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Re: I-D Action:draft-nottingham-http-pipeline-00.txt

From: Willy Tarreau <w@1wt.eu>
Date: Wed, 11 Aug 2010 11:34:13 +0200
To: Mark Nottingham <mnot@mnot.net>
Cc: Adrien de Croy <adrien@qbik.com>, HTTP Working Group <ietf-http-wg@w3.org>
Message-ID: <20100811093413.GA894@1wt.eu>
On Wed, Aug 11, 2010 at 07:17:09PM +1000, Mark Nottingham wrote:
> On 11/08/2010, at 6:53 PM, Willy Tarreau wrote:
> > On Wed, Aug 11, 2010 at 05:29:32PM +1000, Mark Nottingham wrote:
> >> It's interesting, but it would require browsers to spew Req-MD5 headers into requests unconditionally... something that I can't imagine they're likely to want to do (especially at first, when adoption on the server side is low).
> > 
> > Well, it's cheap and scalable. Also, it's hard to imagine that browsers
> > will both want to have pipelining to work and do nothing for that.
> That's a false choice; they don't mind doing something, but they do mind putting extra bytes on the wire for every HTTP request on the planet if it can be avoided.

OK, but a "Req-MD5: <hash>" is not *that* long. And we can even think of a
lot smaller strings, we don't need a cryptographically signed header, we
just need a hint to detect that a response does not match the request.

> > The
> > "connection: pipeline" method suggested by Martin looks perfect to me
> > in this regards, but it does not address the point you want to address
> > which is to try to detect bad intermediaries without having to upgrade
> > them.
> I think we're going to have to disagree, but I'd encourage you to look at this from the perspective of a browser vendor.

Well, I don't see why. If I were a browser vendor, I would like it a lot
to be able to simply emit that header once with the first request on the
connection and be able to rely on the response instead of having to perform
complex heuristics. If this is in order to avoid sending that with every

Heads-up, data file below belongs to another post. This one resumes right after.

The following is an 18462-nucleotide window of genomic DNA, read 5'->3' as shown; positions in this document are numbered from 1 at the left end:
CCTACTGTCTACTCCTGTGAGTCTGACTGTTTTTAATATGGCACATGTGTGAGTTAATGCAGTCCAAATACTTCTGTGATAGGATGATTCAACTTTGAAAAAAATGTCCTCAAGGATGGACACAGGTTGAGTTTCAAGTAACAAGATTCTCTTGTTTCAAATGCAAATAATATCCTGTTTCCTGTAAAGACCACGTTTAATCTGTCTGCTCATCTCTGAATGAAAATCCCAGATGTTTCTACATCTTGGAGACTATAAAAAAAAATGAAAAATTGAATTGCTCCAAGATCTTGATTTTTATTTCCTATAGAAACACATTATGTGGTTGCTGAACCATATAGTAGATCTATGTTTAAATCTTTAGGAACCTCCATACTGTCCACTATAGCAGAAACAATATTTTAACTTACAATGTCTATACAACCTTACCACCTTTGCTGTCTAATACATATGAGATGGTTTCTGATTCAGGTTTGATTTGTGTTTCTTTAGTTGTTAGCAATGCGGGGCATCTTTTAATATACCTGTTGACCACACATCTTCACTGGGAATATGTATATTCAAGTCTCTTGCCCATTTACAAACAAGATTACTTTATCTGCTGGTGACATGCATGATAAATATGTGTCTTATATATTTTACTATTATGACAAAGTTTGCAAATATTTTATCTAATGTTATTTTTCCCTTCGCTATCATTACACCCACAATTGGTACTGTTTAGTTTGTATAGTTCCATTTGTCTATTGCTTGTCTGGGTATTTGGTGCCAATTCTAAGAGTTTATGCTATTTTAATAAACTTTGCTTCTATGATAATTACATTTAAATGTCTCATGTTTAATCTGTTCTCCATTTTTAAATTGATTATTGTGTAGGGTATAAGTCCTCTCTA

request, at least that will only be sent with the first request of each
connection on which we plan to send more than one request. This is the
cheapest thing we can do in terms of network traffic.

> > That's why I really think that having the server report the information
> > it got is nice. That way we can ensure that even in case of multiple
> > actors, the reported values are the correct ones.
> I'm not concerned about reverse proxy deployments because they're under the control of the server, and looking at implementations I'm familiar with (Squid, Traffic Server, various others), it's pretty trivial to add a configuration option to take charge of this header. 

But doing it conditionally in complex infrastructures is quite complicated,
and will often result in getting multiple responses depending what path the
request takes, or no response at all. If this is identified by server-side
admins as complex to configure and expensive in terms of bandwidth, it will
probably not be much adopted. Also, the servers where it's the most important
are static file servers, especially the ones that can handle tens of thousands
of requests per second and want to optimize every single bit of processing.
Having them memcpy() the request+uri into a response header will have a small
but noticeable performance impact. This is even more true for the cases where
only a 304 is returned. And if clients notice that they regularly get mixed
responses (eg: header which does not exactly match, or multiple headers with
one or more which matches), they will probably abandon it too.

Don't get me wrong, I'm not saying it's a bad solution, I think it tries to
address a specific issue of servers or intermediaries, at a high cost for
legitimate servers which already correctly handle the behaviour, and at a
higher cost for admins of complex infrastructures, with finally not much
better reliability from the client side.

Received on Wednesday, 11 August 2010 09:34:51 UTC

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